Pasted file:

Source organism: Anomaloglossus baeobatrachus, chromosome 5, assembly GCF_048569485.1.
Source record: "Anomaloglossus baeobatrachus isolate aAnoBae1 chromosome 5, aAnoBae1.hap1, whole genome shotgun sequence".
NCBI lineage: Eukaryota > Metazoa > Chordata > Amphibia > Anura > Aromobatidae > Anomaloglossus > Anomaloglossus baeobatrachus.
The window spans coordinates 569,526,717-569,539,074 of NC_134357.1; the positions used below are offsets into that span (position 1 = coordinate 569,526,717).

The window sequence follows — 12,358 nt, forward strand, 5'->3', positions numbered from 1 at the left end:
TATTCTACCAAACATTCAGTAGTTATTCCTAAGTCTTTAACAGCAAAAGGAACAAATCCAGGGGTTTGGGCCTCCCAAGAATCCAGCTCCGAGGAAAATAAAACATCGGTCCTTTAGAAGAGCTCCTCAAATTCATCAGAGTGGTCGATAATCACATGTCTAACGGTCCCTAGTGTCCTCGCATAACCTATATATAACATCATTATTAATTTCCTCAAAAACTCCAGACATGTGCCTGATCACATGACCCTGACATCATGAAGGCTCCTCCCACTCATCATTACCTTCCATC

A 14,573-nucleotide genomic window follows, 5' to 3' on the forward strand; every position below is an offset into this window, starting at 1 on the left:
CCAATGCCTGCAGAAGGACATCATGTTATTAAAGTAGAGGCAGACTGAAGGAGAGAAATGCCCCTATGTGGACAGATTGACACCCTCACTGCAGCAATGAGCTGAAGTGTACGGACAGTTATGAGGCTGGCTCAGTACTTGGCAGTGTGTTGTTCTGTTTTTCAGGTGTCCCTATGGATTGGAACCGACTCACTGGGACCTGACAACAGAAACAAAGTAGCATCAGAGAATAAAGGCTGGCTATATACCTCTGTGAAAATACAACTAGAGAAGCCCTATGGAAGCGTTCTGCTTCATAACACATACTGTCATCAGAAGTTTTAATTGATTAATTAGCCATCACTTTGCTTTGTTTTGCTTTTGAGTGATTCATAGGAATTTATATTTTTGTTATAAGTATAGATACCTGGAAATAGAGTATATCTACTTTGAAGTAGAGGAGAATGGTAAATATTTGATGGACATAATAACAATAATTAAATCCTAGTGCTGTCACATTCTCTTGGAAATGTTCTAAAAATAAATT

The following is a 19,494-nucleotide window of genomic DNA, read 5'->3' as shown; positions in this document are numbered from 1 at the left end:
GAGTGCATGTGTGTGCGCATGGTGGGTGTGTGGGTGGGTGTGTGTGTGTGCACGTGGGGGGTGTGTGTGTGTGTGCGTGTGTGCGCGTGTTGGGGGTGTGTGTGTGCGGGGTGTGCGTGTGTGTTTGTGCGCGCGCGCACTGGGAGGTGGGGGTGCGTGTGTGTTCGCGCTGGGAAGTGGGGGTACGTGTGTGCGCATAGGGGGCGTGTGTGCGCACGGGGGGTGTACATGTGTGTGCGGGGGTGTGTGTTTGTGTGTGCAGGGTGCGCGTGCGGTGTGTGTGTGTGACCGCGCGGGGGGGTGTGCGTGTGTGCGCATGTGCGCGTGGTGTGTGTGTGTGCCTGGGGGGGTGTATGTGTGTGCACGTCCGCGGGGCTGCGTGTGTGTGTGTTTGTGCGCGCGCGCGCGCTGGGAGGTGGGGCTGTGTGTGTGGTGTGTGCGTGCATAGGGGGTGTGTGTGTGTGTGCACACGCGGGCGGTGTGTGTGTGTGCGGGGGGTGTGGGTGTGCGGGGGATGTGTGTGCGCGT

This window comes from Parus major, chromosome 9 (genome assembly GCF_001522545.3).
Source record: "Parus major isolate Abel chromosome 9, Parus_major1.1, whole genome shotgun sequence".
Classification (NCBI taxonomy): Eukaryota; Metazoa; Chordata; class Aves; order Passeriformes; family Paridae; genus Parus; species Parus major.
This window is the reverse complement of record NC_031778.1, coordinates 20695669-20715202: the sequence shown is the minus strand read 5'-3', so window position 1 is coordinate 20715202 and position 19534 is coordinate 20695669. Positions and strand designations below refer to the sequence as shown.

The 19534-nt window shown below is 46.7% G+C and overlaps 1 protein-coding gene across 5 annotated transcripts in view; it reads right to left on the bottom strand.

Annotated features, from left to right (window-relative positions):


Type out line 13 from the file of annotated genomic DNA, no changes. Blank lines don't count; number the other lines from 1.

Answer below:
Classification (NCBI taxonomy): Eukaryota; Metazoa; Chordata; class Aves; order Passeriformes; family Paridae; genus Parus; species Parus major.